Missouri Sues St. Louis Suburbs for Funding Government Through Traffic Fines

Wednesday, December 31, 2014
Missouri Attorney General Chris Koster (AP photo)

How are small towns—some only the size of two square blocks, holding only a few hundred residents—expected to finance their equally small governments? Use of roadway speed traps is the obvious answer. Or so claims one state attorney general.

 

Missouri Attorney General Chris Koster has sued 13 municipalities in St. Louis County for violating state law. Four of them were accused of relying too much on traffic fines to fund local government operations, using monies from speeding tickets and other traffic violations to pay for more than 30% of their budgets. Eclipsing 30% is against the state’s Mack’s Creek law, which says anything beyond that amount is supposed to go towards funding public schools.

 

Koster charged four other cities of failing to report how much of their revenue came from fines and court costs. And another five were accused of failing to submit their reports at all.

 

Koster also said his lawsuit (pdf) may expand to include other cities once his office gathers more financial reports from municipalities. His actions came following protests by citizens of nearby Ferguson over the shooting of Michael Brown by a police officer. Many protestors have alleged widespread harassment by local governments of minorities and the poor, including excessive use of minor traffic violation ticketing by law enforcement.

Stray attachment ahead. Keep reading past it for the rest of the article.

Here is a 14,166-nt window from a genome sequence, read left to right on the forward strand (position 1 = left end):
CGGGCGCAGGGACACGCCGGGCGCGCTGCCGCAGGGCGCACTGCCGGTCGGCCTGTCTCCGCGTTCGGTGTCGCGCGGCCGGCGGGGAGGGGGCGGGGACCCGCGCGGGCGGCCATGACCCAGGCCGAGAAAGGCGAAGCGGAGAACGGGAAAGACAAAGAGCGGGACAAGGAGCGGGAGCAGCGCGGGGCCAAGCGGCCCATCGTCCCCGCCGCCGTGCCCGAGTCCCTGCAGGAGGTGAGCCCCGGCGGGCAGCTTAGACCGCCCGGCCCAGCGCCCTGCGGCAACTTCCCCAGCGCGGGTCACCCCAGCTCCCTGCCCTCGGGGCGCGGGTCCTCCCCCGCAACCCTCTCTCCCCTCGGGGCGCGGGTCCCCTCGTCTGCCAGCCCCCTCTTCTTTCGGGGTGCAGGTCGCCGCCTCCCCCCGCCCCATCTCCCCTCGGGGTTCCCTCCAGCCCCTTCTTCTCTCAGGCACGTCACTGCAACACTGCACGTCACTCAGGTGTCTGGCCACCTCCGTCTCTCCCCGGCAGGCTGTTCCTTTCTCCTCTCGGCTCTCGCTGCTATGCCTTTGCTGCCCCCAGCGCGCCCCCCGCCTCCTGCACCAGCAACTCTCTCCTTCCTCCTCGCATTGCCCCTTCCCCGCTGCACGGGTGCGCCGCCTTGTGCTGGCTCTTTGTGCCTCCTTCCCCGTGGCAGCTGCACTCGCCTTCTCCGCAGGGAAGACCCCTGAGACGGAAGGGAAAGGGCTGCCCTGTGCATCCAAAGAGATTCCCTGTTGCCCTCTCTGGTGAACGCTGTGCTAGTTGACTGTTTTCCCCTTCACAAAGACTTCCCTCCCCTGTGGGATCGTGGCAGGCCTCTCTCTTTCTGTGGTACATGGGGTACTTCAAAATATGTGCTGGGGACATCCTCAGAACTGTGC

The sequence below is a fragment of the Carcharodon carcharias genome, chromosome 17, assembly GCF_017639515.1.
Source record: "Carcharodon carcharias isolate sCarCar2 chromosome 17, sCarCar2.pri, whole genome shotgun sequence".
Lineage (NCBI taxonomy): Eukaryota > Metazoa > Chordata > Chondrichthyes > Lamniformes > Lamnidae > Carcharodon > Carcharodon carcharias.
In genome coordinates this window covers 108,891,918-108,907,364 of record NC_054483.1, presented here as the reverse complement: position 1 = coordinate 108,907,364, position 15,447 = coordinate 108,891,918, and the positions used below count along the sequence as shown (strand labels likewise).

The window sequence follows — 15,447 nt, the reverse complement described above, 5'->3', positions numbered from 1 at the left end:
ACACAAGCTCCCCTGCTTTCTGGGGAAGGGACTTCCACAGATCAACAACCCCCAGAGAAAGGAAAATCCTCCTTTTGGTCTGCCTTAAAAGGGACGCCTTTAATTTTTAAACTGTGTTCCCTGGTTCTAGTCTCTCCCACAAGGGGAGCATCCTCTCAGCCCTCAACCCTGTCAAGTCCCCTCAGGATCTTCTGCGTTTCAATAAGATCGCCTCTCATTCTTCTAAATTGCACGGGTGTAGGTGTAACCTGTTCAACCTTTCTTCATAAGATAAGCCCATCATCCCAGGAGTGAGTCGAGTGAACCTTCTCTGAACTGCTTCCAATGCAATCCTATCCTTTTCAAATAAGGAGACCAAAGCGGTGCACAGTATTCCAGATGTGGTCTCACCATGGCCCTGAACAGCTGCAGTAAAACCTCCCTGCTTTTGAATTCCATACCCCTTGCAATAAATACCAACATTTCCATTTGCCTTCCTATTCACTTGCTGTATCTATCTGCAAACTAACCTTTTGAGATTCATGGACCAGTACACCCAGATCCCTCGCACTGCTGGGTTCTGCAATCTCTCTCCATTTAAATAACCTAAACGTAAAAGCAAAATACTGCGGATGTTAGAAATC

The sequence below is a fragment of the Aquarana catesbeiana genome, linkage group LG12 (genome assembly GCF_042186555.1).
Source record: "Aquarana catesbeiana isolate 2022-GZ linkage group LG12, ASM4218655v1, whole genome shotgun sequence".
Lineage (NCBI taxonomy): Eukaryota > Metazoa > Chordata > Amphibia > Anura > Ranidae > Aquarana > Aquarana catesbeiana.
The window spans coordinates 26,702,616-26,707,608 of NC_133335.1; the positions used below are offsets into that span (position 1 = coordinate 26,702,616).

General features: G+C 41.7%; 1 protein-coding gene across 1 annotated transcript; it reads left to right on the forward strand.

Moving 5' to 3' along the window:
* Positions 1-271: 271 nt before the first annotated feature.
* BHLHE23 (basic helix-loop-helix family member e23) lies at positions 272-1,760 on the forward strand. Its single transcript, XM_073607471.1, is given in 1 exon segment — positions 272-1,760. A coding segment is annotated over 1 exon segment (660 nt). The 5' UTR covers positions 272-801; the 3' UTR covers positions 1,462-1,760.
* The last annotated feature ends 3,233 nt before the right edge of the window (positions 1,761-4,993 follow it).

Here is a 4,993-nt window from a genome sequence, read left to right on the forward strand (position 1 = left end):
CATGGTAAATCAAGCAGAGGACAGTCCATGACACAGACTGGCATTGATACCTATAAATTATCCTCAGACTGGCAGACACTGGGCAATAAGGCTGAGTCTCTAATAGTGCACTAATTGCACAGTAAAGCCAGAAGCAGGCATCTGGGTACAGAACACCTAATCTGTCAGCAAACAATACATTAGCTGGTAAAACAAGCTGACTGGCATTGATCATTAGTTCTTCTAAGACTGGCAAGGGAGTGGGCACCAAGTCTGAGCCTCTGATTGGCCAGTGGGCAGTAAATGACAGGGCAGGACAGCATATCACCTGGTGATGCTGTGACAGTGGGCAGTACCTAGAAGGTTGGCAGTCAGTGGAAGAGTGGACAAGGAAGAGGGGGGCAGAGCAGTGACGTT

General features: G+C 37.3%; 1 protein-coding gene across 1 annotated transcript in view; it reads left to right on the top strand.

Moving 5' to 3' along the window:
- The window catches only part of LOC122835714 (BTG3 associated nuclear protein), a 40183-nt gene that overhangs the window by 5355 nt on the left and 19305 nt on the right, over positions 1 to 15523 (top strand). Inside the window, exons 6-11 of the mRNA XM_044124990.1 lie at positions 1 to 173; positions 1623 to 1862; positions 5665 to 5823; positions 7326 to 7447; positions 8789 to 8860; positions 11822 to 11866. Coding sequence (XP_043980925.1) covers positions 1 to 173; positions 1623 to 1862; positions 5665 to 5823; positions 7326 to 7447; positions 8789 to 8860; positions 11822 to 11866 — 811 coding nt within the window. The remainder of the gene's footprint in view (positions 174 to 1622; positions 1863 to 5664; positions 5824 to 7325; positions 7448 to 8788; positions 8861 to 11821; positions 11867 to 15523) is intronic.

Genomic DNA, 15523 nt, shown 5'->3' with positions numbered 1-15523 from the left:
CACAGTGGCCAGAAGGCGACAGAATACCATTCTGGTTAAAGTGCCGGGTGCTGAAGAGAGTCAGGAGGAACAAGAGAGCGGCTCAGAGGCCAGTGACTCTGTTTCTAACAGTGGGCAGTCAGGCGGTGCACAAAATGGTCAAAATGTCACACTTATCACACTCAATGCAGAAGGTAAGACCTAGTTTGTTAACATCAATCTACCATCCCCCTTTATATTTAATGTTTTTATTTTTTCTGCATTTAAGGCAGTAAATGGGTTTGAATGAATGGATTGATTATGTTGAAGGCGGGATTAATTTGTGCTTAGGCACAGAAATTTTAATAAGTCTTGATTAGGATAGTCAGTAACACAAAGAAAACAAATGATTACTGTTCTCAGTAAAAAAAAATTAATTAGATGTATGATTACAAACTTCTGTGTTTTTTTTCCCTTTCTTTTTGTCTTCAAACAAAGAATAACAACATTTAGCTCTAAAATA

Koster described those practices, used to promote revenue, as “inappropriate” and “predatory.”

 

The current defendants are the towns of Bellerive Acres, Beverly Hills, Breckenridge Hills, Crystal Lake Park, Hillsdale, Mackenzie, Moline Acres, Normandy, Pagedale, Pasadena Park, Uplands Park, Velda Village Hills and Vinita Terrace.

 

St. Louis Country has 90 municipalities with a total population of almost one million. The combined population of the 13 counties that Koster sued is 15,373, which amounts to 1.5% of the county.

 

Officials in these cities objected to Koster’s claims that they have broken the law. Some said their reports prove they have funded budgets using only a fraction of traffic fines, while others accused Koster of grandstanding at their expense.

 

Richard Sheets, deputy director of the Missouri Municipal League, said the litigation was “premature and may be more of the political nature.”

 

“If it wasn’t for political reasons, I think the AG would have said, ‘Hey, you don’t have a report, I’m gonna give you five days to submit this report,’” Sheets told the St. Louis Post-Dispatch.

 

Koster’s lawsuit acknowledged that some of the municipalities may actually have not exceeded the 30% cap, given that their traffic and non-traffic fines are combined in their reports.

-Noel Brinkerhoff, Danny Biederman

 

To Learn More:

Koster Sues 13 St. Louis County Municipalities Over Court Fees (by Jennifer Mann, Stephen Deere, Jeremy Kohler, St. Louis Post-Dispatch)

Missouri Sues 13 St. Louis County Towns For Speed-Trap Profiteering (by James Hood, Consumer Affairs)

Contesting Traffic Fines, Missouri Sues 13 Suburbs of St. Louis (by Eli Yokley and Mitch Smith, New York Times)

Koster's Lawsuit Against 13 St. Louis County Municipalities (St. Louis Post-Dispatch) (pdf)

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